previous post, I can recall standing in my front yard at about age six singing "My Darling Clementine" at the top of my lungs. The purpose of this impromptu performance was my realization that it would be mildly funny to sing that song loud enough that our neighbor, Clemmie Bobbitt, would hear it. Clemmie, evidently, did not hear it, or if she did, she failed to make the tenuous connection that it was in fact directed at her.
Another favorite that we often sang as a public performance was a little ditty that we referred to as "The Comet Song." It was sung to the tune of the famous "whistling" theme from the movie "Bridge on the River Kwai," or for those not familiar with that great movie, to the tune of something like "da-da, da da da DA DA DA."
Comet, will make your mouth turn green,
Comet, it tastes like gas-o-line,
Comet...will make you vomit,
So get some Comet, and vomit, to-day.
A true classic. Every kid in my neighborhood knew that song, and couldn't help but join in whenever it was performed. Another all-time favorite was sung to the tune of "The Old Gray Mare," and went like this...
Great green gobs of greasy grimy gopher guts,
Marinated monkey meat,
Thirty dirty birdy feet.
French fried eyeballs rollin' in a bowl of blood,
And I forgot my spoon.
Always a crowd pleaser. But our performances were not just limited to song; this spoken-word recitation was an important part of our repertoire...
One bright day in the middle of the night
Two dead boys got up to fight.
Back to back they faced each other,
Drew their swords and shot each other.
A deaf policeman heard the noise,
Came and shot the two dead boys.
If you don't believe this lie is true,
Ask the blind man; he saw it too.
We loved the incongruity of the words in that little poem.
In addition to our impromptu neighborhood performances, we also participated in formal music programs at school. We had two different music teachers during our elementary years; Mildred Laird and Callie Adams. I can't remember exactly which grades each one taught, but I believe that it was Mrs. Adams who was directing the spring music recital that was to feature me in a rather prominent role.
Unfortunately, this was not a singing role. As good as I was, I was just not quite up to performance level. However, one of my classmates, Wilma Jones, was given a solo to sing. She would be singing "The Red River Valley," that classic of Western song, with a minor lyric change, from "...and remember the Red River Valley, and the cowboy that loved you so true." to "...and the cowgirl that loved you so true."
One afternoon, during rehearsal, I found myself with an assigned part in the performance. Mrs. Adams had selected me, upon the completion of Wilma's song, to step up to center stage and jab my left elbow out and escort Wilma back to her place in the group. What an honor! Mrs. Adams, I assumed, had given consideration to this decision by thinking, "Now, I need to select the most handsome boy in the group for this important task; now let's see, who should it be? Ah yes! Billy Yates! Of course!" Actually, what Mrs. Adams was in reality thinking was more like, "Let's see, Wilma is kind of tall, so which of these boys would be tall enough? Oh, I guess that Yates kid will do."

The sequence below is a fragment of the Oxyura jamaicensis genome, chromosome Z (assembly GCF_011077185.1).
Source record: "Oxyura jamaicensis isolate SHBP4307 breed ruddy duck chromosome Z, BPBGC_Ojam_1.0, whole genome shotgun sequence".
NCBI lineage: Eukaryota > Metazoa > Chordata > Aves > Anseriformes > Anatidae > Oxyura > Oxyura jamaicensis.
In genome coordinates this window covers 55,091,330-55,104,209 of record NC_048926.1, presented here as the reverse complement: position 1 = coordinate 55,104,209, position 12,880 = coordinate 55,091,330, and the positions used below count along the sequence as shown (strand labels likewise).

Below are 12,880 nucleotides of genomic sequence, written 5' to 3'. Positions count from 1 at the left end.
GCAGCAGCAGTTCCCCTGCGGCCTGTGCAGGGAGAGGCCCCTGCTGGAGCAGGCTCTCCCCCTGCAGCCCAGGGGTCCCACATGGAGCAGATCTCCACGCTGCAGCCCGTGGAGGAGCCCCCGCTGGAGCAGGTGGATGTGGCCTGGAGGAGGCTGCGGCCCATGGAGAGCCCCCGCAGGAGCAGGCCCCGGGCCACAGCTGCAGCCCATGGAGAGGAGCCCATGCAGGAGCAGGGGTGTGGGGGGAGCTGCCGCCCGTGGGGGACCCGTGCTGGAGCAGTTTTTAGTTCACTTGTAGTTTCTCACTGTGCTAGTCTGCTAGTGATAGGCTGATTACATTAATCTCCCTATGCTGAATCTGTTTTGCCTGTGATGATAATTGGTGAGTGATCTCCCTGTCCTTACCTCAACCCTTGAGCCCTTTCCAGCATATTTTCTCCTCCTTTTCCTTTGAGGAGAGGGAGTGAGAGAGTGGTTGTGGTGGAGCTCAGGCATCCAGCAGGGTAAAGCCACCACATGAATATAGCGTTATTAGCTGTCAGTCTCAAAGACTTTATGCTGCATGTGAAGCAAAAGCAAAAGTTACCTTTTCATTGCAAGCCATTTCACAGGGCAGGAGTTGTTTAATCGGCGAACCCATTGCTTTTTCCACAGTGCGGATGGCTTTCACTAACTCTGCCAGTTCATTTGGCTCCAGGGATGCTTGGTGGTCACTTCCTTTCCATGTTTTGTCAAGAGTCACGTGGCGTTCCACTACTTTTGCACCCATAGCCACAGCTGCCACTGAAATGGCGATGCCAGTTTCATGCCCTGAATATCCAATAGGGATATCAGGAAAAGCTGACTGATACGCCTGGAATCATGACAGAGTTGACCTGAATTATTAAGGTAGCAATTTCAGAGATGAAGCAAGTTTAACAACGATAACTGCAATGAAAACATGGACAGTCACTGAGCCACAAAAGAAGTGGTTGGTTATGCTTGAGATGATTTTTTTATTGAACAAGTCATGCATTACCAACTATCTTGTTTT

Of immediate concern was the fact that, as Wilma's Escort, I would need to wear a sport coat, an article of apparel that I did not possess. So, Mama made a quick call to the Brigance family, who were her cousins, and I was able to borrow a sport coat from my second cousin Richard.
So, my ensemble complete, I was ready for the performance. And I guess it went well. I don't remember a lot about it, but I do specifically recall walking up to Wilma, delicately extending my left elbow, and deftly escorting her back to her spot. I did receive some ribbing afterward about my "girlfriend," but I'm sure those in attendance that night recall it as the highlight of the performance.
I'm reminded of this quite often...every morning, to be exact. My wife has a little clock that she bought at a thrift store several years ago, and it sits on our bathroom counter. Every morning, at 6:00, the alarm goes off, and the alarm is an electronic version of Red River Valley. Since, in seven years, neither of us has been able to figure out how to turn the alarm off, that song has now been imprinted in my psyche so strongly that I doubt that I could function if I didn't hear it.
Yes, I guess Waldron was my Red River Valley. And this little cowboy loved it, so true.